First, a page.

Verizon Wireless has made a change that now allows customers to opt out of the ad-targeting program that relies on the so-called supercookie identifier that was inserted into Web requests users send. The use of the identifier, known as a UIDH, drew the ire of privacy advocates and users when it was exposed last year.
The UIDH (unique identifier header) is different than normal cookies in a number of ways, most importantly in that users typically aren’t aware of its existence and have no real way to delete it. Verizon uses the identifier to send information about users to advertisers as part of its Relevant Mobile Advertising and other programs.
“For RMA and Verizon Selects, our ad partners use the UIDH as an anonymous identifier. When the ad partners see the identifier, they can determine that the device is part of a group an advertiser is trying to reach and then serve the right advertisement,” the company says in an FAQ about the UIDH.
When the use of the UIDH by Verizon came to light last year, privacy advocates decried the practice.
“Like a cookie, this header uniquely identifies users to the websites they visit. Verizon adds the header at the network level, between the user’s device and the servers with which the user interacts. Unlike a cookie, the header is tied to a data plan, so anyone who browses the web through a hotspot, or shares a computer that uses cellular data, gets the same X-UIDH header as everyone else using that hotspot or computer. That means advertisers may build a profile that reveals private browsing activity to coworkers, friends, or family through targeted advertising,” Jacob Hoffman-Andrews of the EFF wrote at the time.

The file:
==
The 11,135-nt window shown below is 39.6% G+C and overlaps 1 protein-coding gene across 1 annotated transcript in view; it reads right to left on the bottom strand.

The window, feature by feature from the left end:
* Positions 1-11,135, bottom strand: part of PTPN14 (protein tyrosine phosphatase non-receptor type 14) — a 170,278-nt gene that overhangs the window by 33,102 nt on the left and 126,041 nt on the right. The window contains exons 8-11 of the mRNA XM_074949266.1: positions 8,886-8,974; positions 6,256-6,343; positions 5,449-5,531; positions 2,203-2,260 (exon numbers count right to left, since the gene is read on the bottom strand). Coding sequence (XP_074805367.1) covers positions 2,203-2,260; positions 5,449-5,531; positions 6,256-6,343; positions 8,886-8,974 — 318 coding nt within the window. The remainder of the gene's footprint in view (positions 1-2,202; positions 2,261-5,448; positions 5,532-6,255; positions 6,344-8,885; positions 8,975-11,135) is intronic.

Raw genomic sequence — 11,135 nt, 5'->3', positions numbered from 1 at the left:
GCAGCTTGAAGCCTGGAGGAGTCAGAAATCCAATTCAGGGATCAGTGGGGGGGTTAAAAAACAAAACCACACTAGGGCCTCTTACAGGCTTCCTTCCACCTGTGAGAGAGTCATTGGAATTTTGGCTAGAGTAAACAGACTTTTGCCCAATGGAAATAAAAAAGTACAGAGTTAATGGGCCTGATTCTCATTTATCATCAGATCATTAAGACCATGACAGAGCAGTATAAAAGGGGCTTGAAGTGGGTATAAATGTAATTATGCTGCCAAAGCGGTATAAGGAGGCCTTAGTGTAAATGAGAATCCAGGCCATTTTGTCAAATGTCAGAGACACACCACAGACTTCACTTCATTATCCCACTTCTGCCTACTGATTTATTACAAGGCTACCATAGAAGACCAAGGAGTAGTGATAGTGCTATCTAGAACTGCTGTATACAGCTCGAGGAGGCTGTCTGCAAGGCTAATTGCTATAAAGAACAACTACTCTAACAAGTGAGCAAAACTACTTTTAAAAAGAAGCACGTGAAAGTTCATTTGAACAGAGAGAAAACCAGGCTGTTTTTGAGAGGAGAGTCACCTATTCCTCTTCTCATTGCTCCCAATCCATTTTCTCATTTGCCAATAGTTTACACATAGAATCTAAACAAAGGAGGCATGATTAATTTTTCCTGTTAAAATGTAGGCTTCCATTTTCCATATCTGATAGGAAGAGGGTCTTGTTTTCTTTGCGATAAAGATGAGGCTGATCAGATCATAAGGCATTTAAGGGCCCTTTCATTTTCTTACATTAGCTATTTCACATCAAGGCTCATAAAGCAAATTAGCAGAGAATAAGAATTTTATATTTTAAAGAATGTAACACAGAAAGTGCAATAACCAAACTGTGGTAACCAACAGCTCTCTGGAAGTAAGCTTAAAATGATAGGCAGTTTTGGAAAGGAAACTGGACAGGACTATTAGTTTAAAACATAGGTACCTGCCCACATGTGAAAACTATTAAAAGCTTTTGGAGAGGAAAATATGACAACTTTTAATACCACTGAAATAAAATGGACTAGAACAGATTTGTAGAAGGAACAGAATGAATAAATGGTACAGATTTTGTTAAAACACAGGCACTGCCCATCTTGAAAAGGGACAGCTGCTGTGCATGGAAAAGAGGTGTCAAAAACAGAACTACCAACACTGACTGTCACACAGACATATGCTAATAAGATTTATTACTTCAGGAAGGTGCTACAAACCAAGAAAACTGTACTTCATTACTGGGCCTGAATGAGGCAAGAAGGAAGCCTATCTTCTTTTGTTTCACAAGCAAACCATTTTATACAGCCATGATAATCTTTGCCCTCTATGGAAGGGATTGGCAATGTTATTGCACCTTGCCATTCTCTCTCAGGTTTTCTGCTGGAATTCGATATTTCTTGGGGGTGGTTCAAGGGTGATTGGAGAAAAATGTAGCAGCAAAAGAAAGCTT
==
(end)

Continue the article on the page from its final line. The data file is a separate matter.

AT&T used a similar tracking identifier, but stopped the practice last fall. Verizon is now giving users the ability to opt of the RMA ad program that uses the UIDH, but it is not discontinuing its use altogether.
“Verizon Wireless has updated its systems so that we will stop inserting the UIDH after a customer opts out of the Relevant Mobile Advertising program or activates a line that is ineligible for the advertising program. Government and enterprise lines are examples of ineligible lines. The UIDH will still appear for a short period of time after a customer opts out of the Relevant Mobile Advertising program or activates an ineligible line,” the company said in its FAQ.
However, the company said it will still use the UIDH for customers who are part of its Verizon Selects ad program.
“If a customer chooses to participate in Verizon Selects, the UIDH will be present even if the customer has also opted out of the RMA program,” the company says.